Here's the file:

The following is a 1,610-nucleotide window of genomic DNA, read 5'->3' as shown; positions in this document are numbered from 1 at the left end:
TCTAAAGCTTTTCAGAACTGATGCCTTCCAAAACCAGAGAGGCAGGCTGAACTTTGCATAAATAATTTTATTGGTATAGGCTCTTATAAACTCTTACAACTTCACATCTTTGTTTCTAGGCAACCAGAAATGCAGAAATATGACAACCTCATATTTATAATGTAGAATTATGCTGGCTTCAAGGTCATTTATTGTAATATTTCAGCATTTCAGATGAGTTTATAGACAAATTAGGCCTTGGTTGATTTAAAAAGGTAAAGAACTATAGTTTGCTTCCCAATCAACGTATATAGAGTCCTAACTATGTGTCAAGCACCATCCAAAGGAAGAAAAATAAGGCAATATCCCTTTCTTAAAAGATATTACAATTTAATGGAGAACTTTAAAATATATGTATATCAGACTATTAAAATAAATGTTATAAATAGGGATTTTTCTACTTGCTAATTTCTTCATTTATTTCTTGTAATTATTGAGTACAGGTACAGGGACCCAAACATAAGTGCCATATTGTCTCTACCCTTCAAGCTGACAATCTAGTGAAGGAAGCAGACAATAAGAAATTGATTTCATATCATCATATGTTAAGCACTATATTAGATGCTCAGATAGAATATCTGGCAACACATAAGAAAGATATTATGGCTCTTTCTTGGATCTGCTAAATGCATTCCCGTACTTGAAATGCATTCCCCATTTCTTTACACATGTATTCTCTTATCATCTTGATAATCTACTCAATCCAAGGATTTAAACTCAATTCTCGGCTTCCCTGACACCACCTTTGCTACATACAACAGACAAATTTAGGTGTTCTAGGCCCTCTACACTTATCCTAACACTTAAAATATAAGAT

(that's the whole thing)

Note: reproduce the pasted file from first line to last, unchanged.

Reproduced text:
The following is a 1,610-nucleotide window of genomic DNA, read 5'->3' as shown; positions in this document are numbered from 1 at the left end:
TCTAAAGCTTTTCAGAACTGATGCCTTCCAAAACCAGAGAGGCAGGCTGAACTTTGCATAAATAATTTTATTGGTATAGGCTCTTATAAACTCTTACAACTTCACATCTTTGTTTCTAGGCAACCAGAAATGCAGAAATATGACAACCTCATATTTATAATGTAGAATTATGCTGGCTTCAAGGTCATTTATTGTAATATTTCAGCATTTCAGATGAGTTTATAGACAAATTAGGCCTTGGTTGATTTAAAAAGGTAAAGAACTATAGTTTGCTTCCCAATCAACGTATATAGAGTCCTAACTATGTGTCAAGCACCATCCAAAGGAAGAAAAATAAGGCAATATCCCTTTCTTAAAAGATATTACAATTTAATGGAGAACTTTAAAATATATGTATATCAGACTATTAAAATAAATGTTATAAATAGGGATTTTTCTACTTGCTAATTTCTTCATTTATTTCTTGTAATTATTGAGTACAGGTACAGGGACCCAAACATAAGTGCCATATTGTCTCTACCCTTCAAGCTGACAATCTAGTGAAGGAAGCAGACAATAAGAAATTGATTTCATATCATCATATGTTAAGCACTATATTAGATGCTCAGATAGAATATCTGGCAACACATAAGAAAGATATTATGGCTCTTTCTTGGATCTGCTAAATGCATTCCCGTACTTGAAATGCATTCCCCATTTCTTTACACATGTATTCTCTTATCATCTTGATAATCTACTCAATCCAAGGATTTAAACTCAATTCTCGGCTTCCCTGACACCACCTTTGCTACATACAACAGACAAATTTAGGTGTTCTAGGCCCTCTACACTTATCCTAACACTTAAAATATAAGAT